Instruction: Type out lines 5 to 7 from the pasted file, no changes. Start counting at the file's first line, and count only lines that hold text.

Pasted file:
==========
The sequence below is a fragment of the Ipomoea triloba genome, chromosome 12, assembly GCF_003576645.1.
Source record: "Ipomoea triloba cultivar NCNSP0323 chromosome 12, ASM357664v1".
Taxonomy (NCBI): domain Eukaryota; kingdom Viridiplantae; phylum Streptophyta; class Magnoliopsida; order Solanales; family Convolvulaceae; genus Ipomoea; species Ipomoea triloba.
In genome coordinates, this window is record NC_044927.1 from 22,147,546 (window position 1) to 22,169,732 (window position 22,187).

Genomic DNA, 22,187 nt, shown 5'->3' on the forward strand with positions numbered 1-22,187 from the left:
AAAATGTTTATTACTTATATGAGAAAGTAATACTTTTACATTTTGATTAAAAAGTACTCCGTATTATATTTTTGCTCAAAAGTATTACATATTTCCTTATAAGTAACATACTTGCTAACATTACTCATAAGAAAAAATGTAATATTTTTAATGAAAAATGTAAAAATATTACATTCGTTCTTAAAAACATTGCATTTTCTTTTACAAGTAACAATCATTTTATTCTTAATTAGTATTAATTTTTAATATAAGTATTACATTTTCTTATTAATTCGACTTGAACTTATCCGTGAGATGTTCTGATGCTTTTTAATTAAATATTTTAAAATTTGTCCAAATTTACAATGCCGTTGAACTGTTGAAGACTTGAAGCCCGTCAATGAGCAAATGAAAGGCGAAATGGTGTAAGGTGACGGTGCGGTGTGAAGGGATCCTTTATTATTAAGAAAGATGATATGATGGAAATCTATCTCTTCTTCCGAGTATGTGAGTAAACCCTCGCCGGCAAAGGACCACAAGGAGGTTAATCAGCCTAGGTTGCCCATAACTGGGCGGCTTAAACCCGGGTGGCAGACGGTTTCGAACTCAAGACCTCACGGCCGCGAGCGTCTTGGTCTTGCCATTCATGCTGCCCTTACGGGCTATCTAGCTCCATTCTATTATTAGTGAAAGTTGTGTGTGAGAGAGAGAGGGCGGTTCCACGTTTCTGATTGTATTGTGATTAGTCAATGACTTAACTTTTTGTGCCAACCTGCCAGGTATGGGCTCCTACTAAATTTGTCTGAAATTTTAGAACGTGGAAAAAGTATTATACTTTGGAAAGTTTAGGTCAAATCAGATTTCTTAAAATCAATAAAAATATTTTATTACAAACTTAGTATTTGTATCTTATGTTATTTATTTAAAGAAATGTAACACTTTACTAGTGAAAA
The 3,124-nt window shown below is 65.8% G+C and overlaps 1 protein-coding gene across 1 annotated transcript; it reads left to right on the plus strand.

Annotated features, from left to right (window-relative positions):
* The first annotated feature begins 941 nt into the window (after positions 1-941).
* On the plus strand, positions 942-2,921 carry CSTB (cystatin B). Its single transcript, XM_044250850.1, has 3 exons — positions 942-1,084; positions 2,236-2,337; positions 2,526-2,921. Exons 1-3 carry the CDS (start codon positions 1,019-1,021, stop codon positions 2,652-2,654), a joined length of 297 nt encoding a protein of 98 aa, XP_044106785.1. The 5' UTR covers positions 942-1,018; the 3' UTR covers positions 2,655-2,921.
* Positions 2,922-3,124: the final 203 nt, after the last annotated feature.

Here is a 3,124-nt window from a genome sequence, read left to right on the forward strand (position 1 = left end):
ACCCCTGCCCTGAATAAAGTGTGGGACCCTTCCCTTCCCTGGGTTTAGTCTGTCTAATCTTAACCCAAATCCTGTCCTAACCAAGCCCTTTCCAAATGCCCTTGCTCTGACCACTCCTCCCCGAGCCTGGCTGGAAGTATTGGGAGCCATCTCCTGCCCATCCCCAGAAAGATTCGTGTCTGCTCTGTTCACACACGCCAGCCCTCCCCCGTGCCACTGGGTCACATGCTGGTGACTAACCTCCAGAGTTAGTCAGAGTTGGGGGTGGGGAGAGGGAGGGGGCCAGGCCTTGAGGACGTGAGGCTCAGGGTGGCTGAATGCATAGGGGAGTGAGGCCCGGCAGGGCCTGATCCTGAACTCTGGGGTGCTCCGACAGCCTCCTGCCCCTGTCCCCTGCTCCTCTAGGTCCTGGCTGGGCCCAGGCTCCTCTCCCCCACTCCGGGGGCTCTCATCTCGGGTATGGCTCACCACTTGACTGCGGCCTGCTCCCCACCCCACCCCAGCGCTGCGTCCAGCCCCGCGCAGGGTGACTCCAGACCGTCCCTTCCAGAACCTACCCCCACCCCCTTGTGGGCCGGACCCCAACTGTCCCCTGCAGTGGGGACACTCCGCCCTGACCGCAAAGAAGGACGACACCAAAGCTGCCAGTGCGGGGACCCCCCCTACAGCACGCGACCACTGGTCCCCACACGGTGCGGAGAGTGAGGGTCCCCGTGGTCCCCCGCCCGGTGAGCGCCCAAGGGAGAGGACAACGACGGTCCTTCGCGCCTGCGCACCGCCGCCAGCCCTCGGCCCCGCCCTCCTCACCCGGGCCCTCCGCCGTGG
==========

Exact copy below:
Genomic DNA, 22,187 nt, shown 5'->3' on the forward strand with positions numbered 1-22,187 from the left:
AAAATGTTTATTACTTATATGAGAAAGTAATACTTTTACATTTTGATTAAAAAGTACTCCGTATTATATTTTTGCTCAAAAGTATTACATATTTCCTTATAAGTAACATACTTGCTAACATTACTCATAAGAAAAAATGTAATATTTTTAATGAAAAATGTAAAAATATTACATTCGTTCTTAAAAACATTGCATTTTCTTTTACAAGTAACAATCATTTTATTCTTAATTAGTATTAATTTTTAATATAAGTATTACATTTTCTTATTAATTCGACTTGAACTTATCCGTGAGATGTTCTGATGCTTTTTAATTAAATATTTTAAAATTTGTCCAAATTTACAATGCCGTTGAACTGTTGAAGACTTGAAGCCCGTCAATGAGCAAATGAAAGGCGAAATGGTGTAAGGTGACGGTGCGGTGTGAAGGGATCCTTTATTATTAAGAAAGATGATATGATGGAAATCTATCTCTTCTTCCGAGTATGTGAGTAAACCCTCGCCGGCAAAGGACCACAAGGAGGTTAATCAGCCTAGGTTGCCCATAACTGGGCGGCTTAAACCCGGGTGGCAGACGGTTTCGAACTCAAGACCTCACGGCCGCGAGCGTCTTGGTCTTGCCATTCATGCTGCCCTTACGGGCTATCTAGCTCCATTCTATTATTAGTGAAAGTTGTGTGTGAGAGAGAGAGGGCGGTTCCACGTTTCTGATTGTATTGTGATTAGTCAATGACTTAACTTTTTGTGCCAACCTGCCAGGTATGGGCTCCTACTAAATTTGTCTGAAATTTTAGAACGTGGAAAAAGTATTATACTTTGGAAAGTTTAGGTCAAATCAGATTTCTTAAAATCAATAAAAATATTTTATTACAAACTTAGTATTTGTATCTTATGTTATTTATTTAAAGAAATGTAACACTTTACTAGTGAAAA
The 3,124-nt window shown below is 65.8% G+C and overlaps 1 protein-coding gene across 1 annotated transcript; it reads left to right on the plus strand.